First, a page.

The end of a magical decade
While waiting on a delayed train en route to London in 1990, the ideas of Harry Potter, Hermione Granger, and Ron Weasley running around a castle casting spells and charms all popped into the imagination of J.K. Rowling.
It took Rowling six years to complete the first transcript involving the three larger than life characters, and now, 15 years, seven books, and eight movies later, the magical story of the boy who lived is coming to a close.
Through every book, movie, and piece of memorabilia, the Harry Potter series has become one of the most popular and lucrative brands pop culture has ever seen. Since 2001, “Potterheads” have been invading movie theaters to see the film versions of each book. In doing so, the series of movies has become the highest-grossing movie franchise in Hollywood history, with a total of over $6 billion brought in: more than the 22 movies from the James Bond series, and the eight “Star Wars” movies.
The books from the series have shattered sales records as well. As of last month, 450 million copies of the novels have been sold. “Harry Potter and the Deathly Hallows” the final book of the series became the fastest selling book in the world when over 11 million copies were sold on the first day it went on sale. The Potter brand is worth over an estimated $15 billion. Altogether, this adds up to Rowling being worth $1 billion, and the one and only billionaire author in the world.
The release of the final movie installment of the series may leave Harry Potter out of the media spotlight for a long time, but the magic presented in the best seven books I have ever read will stay with me forever.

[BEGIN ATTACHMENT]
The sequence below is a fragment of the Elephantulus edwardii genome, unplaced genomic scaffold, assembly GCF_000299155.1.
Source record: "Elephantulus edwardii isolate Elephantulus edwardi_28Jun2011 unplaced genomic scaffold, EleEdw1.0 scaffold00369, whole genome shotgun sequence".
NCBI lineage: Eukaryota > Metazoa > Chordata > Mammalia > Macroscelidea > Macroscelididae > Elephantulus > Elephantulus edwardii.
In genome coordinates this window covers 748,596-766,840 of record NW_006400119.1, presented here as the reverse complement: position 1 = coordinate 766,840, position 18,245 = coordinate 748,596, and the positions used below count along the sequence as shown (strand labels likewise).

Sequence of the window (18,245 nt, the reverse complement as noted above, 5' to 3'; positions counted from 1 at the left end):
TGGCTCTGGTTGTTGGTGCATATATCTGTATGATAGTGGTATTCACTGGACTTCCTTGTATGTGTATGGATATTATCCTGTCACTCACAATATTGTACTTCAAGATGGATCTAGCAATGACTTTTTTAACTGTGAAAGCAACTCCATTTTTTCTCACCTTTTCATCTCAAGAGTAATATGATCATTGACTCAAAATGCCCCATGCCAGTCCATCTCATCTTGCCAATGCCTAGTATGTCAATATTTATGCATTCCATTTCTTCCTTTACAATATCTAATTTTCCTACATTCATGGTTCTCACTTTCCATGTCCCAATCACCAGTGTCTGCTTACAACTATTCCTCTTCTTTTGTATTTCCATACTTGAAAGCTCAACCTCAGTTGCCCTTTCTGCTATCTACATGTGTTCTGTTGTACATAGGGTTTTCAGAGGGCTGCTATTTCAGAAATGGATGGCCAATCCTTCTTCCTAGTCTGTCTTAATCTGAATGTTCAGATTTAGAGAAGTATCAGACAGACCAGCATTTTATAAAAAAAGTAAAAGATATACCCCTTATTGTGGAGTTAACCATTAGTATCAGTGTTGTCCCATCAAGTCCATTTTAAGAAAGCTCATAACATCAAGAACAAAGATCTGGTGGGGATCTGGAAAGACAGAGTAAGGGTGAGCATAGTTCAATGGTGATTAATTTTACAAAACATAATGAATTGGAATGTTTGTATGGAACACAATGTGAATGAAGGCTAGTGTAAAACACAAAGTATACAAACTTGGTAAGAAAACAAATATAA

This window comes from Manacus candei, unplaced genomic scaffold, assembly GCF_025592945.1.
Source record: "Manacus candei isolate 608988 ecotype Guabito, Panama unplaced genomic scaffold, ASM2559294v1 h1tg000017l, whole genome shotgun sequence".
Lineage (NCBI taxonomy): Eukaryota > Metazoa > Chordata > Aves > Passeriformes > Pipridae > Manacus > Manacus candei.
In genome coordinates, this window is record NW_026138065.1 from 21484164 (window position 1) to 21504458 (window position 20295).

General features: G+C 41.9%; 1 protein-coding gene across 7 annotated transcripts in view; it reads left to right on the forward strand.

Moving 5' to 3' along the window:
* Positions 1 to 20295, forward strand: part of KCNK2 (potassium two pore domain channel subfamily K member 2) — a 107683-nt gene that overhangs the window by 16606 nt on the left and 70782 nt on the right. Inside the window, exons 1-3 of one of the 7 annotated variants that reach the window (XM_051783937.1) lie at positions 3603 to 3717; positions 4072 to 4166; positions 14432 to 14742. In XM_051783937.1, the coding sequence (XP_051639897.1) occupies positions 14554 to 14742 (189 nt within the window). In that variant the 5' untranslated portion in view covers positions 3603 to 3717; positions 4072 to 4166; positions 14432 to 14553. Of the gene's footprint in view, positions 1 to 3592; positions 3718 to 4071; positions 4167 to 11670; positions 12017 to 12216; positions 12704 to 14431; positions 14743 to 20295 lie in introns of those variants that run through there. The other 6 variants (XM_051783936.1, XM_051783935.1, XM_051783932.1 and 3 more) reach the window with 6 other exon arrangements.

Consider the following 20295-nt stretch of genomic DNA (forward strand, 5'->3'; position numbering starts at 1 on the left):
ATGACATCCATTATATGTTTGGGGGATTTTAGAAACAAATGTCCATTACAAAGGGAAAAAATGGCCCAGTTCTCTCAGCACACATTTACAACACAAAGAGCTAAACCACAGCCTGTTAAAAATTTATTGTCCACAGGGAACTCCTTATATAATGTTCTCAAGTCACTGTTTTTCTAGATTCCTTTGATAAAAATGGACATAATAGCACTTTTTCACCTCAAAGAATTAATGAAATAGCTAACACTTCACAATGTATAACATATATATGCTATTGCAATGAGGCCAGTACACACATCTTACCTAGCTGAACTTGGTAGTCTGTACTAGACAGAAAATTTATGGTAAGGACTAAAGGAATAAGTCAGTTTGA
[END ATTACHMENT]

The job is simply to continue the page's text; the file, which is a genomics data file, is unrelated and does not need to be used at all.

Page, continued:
I discovered the series on Christmas Day in 1999, when I received the first three books of the series as a gift. Prior to that, I knew no more about the wizarding world than any other muggle. Ever since I read the first words of “Harry Potter and the Sorcerer’s Stone,” I have been addicted to everything Potter. My story is not an uncommon one, as many people my age have followed down the same path; this generation has grown up alongside Harry.
Because of my attachment to the series, coming to grips with the release of the final movie is not going to be easy. As a 21 year old who is still wondering how my senior year of college has arrived so fast, it has not really hit me until now that, well, I am not a kid anymore. When I leave the movie theater at 3 a.m. on Friday morning the final chapter of my childhood will be closed, but I am looking forward to help pass on the magic of this series that has meant so much to me for generations to come.
Nicholas Parco can be reached at firstname.lastname@example.org.
Read The Setonian’s review of the final Harry Potter film here.
And read an account of the star-studded New York City premiere of the film here.